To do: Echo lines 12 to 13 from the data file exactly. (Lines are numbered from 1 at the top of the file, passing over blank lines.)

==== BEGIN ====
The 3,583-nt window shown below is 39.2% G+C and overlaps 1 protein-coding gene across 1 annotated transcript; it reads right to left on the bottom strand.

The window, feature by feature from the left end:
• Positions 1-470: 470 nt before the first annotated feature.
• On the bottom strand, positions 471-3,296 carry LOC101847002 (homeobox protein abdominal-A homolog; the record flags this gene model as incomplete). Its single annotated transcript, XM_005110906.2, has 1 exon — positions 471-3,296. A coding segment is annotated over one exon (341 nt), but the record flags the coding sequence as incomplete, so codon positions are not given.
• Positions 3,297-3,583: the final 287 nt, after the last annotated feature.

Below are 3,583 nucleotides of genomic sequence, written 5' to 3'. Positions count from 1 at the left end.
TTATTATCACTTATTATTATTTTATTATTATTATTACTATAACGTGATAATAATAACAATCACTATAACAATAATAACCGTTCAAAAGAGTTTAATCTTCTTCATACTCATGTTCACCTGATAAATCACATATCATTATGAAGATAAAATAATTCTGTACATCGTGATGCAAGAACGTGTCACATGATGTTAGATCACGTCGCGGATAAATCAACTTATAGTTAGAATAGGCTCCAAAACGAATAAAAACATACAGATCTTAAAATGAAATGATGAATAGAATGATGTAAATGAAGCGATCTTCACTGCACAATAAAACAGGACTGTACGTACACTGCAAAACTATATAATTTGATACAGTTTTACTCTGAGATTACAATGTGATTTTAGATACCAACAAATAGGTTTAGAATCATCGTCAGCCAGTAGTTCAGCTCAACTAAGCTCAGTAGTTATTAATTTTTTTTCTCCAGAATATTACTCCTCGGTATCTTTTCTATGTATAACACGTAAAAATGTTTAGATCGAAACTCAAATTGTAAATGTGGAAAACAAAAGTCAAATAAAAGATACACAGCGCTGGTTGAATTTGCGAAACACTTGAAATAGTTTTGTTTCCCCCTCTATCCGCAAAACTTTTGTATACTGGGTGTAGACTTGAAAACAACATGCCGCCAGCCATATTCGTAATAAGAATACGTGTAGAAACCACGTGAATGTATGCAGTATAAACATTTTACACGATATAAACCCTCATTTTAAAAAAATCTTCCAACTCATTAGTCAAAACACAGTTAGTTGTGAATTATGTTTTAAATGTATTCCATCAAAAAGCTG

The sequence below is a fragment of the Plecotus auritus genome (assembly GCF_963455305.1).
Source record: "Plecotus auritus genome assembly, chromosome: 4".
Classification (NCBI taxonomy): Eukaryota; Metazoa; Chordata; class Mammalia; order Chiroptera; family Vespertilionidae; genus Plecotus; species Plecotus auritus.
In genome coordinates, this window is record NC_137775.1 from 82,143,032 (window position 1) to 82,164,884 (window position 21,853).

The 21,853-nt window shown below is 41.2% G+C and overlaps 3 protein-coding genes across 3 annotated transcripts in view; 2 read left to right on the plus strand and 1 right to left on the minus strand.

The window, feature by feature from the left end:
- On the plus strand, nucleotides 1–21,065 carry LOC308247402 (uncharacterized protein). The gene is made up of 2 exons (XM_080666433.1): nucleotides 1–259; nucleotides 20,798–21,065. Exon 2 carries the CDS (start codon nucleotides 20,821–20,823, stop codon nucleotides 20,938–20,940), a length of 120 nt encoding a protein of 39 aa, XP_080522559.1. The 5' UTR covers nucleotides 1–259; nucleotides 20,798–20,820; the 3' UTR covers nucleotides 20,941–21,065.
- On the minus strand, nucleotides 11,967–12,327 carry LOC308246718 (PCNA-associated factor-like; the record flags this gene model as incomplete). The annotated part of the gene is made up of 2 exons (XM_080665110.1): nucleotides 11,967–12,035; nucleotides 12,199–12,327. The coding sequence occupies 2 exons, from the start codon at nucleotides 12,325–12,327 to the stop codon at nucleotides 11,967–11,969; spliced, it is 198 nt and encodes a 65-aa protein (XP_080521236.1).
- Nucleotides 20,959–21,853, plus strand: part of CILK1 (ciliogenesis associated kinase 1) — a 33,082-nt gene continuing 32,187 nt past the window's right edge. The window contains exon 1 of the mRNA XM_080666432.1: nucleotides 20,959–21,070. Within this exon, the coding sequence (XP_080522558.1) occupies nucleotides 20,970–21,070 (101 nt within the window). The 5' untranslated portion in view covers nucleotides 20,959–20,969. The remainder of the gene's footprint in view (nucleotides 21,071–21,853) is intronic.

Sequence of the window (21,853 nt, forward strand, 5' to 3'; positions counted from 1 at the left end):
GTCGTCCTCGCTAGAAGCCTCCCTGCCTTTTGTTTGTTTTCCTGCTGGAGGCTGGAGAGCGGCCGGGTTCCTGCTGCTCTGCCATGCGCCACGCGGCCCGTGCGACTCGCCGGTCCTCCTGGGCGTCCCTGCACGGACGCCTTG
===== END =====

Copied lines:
The 21,853-nt window shown below is 41.2% G+C and overlaps 3 protein-coding genes across 3 annotated transcripts in view; 2 read left to right on the plus strand and 1 right to left on the minus strand.

The window, feature by feature from the left end: